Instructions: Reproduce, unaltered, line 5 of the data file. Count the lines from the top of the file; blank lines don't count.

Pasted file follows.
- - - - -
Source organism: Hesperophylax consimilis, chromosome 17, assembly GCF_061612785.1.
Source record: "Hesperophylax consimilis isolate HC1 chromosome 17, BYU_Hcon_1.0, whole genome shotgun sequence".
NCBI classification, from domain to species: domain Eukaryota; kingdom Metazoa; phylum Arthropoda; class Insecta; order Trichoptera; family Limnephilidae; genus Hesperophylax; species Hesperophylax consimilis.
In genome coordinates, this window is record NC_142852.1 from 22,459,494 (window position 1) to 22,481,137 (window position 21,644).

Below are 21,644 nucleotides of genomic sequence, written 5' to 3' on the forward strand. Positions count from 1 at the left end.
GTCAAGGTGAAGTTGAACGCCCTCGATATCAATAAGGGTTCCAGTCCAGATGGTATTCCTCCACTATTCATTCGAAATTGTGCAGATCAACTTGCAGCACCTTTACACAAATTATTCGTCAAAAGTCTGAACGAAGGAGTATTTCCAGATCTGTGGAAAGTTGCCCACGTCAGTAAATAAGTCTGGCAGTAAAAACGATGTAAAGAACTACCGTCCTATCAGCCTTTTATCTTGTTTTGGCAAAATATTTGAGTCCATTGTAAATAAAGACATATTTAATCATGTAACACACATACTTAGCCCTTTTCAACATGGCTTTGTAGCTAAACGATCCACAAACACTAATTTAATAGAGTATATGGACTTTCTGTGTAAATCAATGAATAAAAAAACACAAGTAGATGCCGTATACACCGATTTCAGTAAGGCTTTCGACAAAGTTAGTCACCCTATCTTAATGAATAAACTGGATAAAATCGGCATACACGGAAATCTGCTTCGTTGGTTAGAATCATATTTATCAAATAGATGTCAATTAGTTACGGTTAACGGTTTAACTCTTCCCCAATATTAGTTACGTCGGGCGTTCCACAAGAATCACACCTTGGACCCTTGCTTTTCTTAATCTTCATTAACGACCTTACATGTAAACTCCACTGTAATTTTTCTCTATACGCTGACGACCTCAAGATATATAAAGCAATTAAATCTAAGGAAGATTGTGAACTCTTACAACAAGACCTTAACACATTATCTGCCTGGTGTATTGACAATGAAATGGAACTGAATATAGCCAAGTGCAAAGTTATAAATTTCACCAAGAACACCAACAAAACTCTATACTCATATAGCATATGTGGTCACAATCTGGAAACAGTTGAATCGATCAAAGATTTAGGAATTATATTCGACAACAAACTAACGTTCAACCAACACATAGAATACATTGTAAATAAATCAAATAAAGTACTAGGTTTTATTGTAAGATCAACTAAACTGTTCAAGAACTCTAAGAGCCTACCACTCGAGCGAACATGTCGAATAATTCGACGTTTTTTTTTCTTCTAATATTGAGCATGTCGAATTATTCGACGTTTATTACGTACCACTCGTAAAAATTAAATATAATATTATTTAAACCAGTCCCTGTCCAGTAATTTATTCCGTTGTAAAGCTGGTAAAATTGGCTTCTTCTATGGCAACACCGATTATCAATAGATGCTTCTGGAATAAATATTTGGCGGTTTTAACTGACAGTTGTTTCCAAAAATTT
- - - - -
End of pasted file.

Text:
Below are 21,644 nucleotides of genomic sequence, written 5' to 3' on the forward strand. Positions count from 1 at the left end.